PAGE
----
Recommend Rite Aid (RAD) shareholders defer a decision on the reverse split until after 2020 guidance is released and prepare to make major BOD changes at the July Annual Meeting
Los Angeles, CA -- (SBWIRE) -- 01/30/2019 -- Today Chris Komatinsky released the following open letter to Rite Aid Corporation Shareholders (NYSE: RAD):
Fellow Rite Aid (RAD) Stockholders:
I haven't published a letter to Rite Aid Shareholders since September 30th. Like most of you that I have been talking to and corresponding with, I was disappointed by the results of the October Annual Meeting but hopeful that the large votes of no confidence in the Rite Aid Board of Directors (BOD) (3 incumbent Directors received just 57% of votes FOR reelection including our now Chairman of the Board and the Say on Pay Proposal was rejected with 84% AGAINST) would compel changes in actions to be more shareholder friendly.
Based on recent actions, the message from shareholders was clearly not heard. Rite Aid Executives and the BOD continue implementing shareholder unfriendly actions including actions that protect themselves from being held accountable by shareholders. But first, the state of our Rite Aid company.
Again, the green shoots, PBM growth and Pharmacy prescription sales, get a little taller. Pharmacy front end sales are struggling. Management has provided no detailed strategy on how they are going to turn this around. 3rd quarter Pharmacy front end results (lost sales) and costs were also affected by challenges and costs in moving retained Pharmacy distribution to their new/final retained distribution centers (they had 9 months to plan this and still didn't execute it well). They also signed a new 10 year drug distribution agreement with McKesson that's "an enhancement in value from our current existing contract". Unfortunately, Rite Aid provided no details on this value and the earliest we will get any insight will be in April when Rite Aid provides Fiscal Year 2020 guidance.
The Rite Aid BOD has made three actions since the October Annual Meeting that I consider shareholder unfriendly.
First, the BOD approved 6,000,000 in share grants to Rite Aid Senior Executives based on Fiscal Year 2019 performance. CEO John Standley received a 2,377,000 share grant. COO of Rite Aid Stores Bryan Everett received 481,000 share grant. Rite Aid missed on EBIDTA. Rite Aid wasted $34 million on the Albertsons merger agreement. Rite Aid wasted millions by not executing the transition of Pharmacy distribution effectively. Rite Aid wasted $14 million on a scrapped point of sale software update. Rite Aid failed to convey a complete standalone strategy beyond Bonus Cash and increasing Pharmacy prescription count. Rite Aid stock price plummeted below $1.00. Rite Aid paid out large retention bonuses. Clearly the BOD thinks all the Rite Aid Senior Executives deserve a trophy for just trying. Also, the grant was made based on a share price that may be substantially undervalued with material non-public information on the unknown benefit of the new McKesson drug supply agreement. Shareholders told the BOD that they weren't aligning pay with performance in October. Clearly the message was not received as the trend continues.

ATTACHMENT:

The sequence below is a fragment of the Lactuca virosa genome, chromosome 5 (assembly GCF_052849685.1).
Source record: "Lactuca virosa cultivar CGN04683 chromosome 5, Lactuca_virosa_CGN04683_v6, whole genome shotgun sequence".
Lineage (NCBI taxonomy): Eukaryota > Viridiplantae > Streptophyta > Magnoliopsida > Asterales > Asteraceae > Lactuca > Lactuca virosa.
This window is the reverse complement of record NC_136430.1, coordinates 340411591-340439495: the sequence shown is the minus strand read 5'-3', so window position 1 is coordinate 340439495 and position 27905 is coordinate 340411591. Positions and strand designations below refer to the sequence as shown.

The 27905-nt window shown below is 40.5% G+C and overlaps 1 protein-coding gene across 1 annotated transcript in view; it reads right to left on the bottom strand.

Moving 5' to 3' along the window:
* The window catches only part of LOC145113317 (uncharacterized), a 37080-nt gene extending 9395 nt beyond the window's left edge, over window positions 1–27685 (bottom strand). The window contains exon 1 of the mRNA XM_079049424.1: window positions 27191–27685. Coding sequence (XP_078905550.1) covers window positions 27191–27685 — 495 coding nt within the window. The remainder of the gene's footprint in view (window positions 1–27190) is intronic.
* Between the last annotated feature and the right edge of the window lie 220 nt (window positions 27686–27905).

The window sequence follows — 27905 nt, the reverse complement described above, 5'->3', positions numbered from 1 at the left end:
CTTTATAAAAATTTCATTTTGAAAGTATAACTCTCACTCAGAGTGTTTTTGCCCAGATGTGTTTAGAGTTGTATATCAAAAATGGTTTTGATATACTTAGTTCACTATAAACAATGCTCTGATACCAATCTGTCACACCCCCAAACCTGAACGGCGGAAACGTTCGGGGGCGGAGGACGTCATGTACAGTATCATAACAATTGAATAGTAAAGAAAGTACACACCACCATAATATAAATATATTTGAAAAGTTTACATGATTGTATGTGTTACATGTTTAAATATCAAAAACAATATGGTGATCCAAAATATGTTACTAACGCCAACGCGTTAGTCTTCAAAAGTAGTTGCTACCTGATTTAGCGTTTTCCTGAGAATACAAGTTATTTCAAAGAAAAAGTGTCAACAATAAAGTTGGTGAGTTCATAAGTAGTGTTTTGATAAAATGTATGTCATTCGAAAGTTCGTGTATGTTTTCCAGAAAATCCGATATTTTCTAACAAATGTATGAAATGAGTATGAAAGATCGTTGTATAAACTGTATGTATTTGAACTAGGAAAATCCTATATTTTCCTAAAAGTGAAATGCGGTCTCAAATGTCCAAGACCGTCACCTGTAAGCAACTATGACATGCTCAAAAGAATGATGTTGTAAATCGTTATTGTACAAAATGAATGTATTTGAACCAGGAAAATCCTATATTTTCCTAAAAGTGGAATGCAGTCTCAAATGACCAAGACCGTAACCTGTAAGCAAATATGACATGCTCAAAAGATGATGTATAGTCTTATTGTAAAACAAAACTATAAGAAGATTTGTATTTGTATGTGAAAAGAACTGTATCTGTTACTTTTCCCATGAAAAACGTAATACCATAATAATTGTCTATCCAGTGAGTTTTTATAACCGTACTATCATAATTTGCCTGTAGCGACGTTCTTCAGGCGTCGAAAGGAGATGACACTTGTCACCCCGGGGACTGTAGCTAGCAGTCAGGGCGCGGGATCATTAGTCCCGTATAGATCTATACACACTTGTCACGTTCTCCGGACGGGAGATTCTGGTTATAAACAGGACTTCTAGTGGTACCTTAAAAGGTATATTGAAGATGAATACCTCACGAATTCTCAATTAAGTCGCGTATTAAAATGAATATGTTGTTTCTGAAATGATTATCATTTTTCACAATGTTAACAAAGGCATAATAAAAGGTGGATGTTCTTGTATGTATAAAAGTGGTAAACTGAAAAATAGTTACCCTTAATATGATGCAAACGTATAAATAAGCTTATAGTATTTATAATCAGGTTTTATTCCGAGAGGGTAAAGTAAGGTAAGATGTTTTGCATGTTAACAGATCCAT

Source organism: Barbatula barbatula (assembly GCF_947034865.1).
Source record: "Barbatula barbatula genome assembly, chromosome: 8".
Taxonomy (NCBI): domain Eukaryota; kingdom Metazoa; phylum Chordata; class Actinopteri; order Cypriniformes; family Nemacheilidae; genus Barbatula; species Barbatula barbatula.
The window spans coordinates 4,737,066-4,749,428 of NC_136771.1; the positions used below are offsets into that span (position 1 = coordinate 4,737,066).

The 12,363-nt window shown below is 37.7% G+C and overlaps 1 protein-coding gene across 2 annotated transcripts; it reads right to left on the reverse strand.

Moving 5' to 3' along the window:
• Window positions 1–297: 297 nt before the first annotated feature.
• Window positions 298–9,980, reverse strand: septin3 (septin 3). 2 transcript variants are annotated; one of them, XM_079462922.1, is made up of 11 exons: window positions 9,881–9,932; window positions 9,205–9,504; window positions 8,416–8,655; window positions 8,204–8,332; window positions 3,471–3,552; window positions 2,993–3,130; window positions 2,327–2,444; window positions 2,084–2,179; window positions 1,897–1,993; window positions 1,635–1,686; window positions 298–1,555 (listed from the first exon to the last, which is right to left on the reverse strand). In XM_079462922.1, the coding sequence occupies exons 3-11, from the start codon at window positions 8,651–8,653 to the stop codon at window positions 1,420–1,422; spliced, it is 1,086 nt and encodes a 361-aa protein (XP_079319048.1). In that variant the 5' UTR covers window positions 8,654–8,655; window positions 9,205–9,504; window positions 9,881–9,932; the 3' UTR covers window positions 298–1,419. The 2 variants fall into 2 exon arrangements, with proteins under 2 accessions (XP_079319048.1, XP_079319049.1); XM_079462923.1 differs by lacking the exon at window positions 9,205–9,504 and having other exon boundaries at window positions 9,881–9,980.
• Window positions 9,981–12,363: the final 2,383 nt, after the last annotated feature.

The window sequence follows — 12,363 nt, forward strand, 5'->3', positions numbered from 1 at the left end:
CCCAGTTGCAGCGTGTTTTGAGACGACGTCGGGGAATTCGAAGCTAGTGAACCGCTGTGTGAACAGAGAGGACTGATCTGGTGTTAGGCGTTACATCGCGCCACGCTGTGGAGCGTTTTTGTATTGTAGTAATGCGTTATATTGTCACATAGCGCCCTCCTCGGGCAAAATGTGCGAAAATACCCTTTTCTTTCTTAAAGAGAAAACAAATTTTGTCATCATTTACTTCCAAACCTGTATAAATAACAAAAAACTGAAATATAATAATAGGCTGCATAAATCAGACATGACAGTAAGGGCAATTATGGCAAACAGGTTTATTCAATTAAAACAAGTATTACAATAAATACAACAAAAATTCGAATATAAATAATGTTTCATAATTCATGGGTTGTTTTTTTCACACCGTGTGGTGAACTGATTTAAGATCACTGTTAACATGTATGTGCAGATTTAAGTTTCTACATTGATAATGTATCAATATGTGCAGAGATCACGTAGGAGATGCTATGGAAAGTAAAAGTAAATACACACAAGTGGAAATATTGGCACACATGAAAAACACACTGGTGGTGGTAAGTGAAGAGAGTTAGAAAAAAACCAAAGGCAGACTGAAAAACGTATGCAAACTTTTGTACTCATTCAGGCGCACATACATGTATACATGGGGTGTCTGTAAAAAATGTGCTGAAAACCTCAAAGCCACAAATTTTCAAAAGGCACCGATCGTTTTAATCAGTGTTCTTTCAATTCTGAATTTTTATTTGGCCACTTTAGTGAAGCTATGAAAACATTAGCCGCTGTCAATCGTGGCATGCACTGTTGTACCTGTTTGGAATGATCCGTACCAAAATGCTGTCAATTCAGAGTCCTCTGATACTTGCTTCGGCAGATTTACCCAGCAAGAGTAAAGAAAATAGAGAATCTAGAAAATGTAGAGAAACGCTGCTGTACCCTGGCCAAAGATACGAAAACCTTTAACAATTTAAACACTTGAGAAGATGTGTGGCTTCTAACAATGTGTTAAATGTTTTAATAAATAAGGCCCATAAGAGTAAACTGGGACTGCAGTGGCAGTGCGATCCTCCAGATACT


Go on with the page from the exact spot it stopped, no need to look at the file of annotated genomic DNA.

Second, the BOD has just rushed a shareholder resolution on whether to authorize a reverse split of Rite Aid stock to maintain the stock listing. The success of the reverse split depends upon Wall Street's assessment of Rite Aid's prospects going forward. Right now this is uncertain in Wall Street's opinion because of a lack of detail on Rite Aid Management's Strategic Plan and the lack of detail on the benefit of the new McKesson deal. There is no need to rush as Rite Aid has 6 months from the early January notice date to cure the $1.00 average price violation and the market will get a chance to assess the benefits of the new McKesson deal when Fiscal Year 2020 guidance is provided in April 2019 with the Q4 FY 2019 results. The reverse split is also a potential tool by Rite Aid Management and the BOD to get the stock ownership into more passive hands that would further entrench them in place. I recommend shareholders abstain from the reverse split vote (non-votes will count against the proposal) and vote FOR the authorization to adjourn the Special Shareholder Meeting to a later date.
Third, the BOD moved up the next annual meeting to July 2019 which provided only a short 2 week window to nominate BOD members after barely 2 months to evaluate whether the BOD was now acting in a more shareholder friendly manner. I provided a BOD nominations for 2 qualified individuals (at least more qualified than the current contingent) 5 days before the submittal deadline but received a rejection from Rite Aid at the close of business on the deadline date for an obscure "you're not a shareholder of record" even though you own Rite Aid shares reason. I plan on appealing to the State of Delaware and SEC, but I'm sure they'll fight as it seems like they're only giving lip service to being more shareholder friendly when in fact they are doing everything they can to remain in control of our company.
Feel free to contact me if you have any questions.
Individual Rite Aid (RAD) Stockholder
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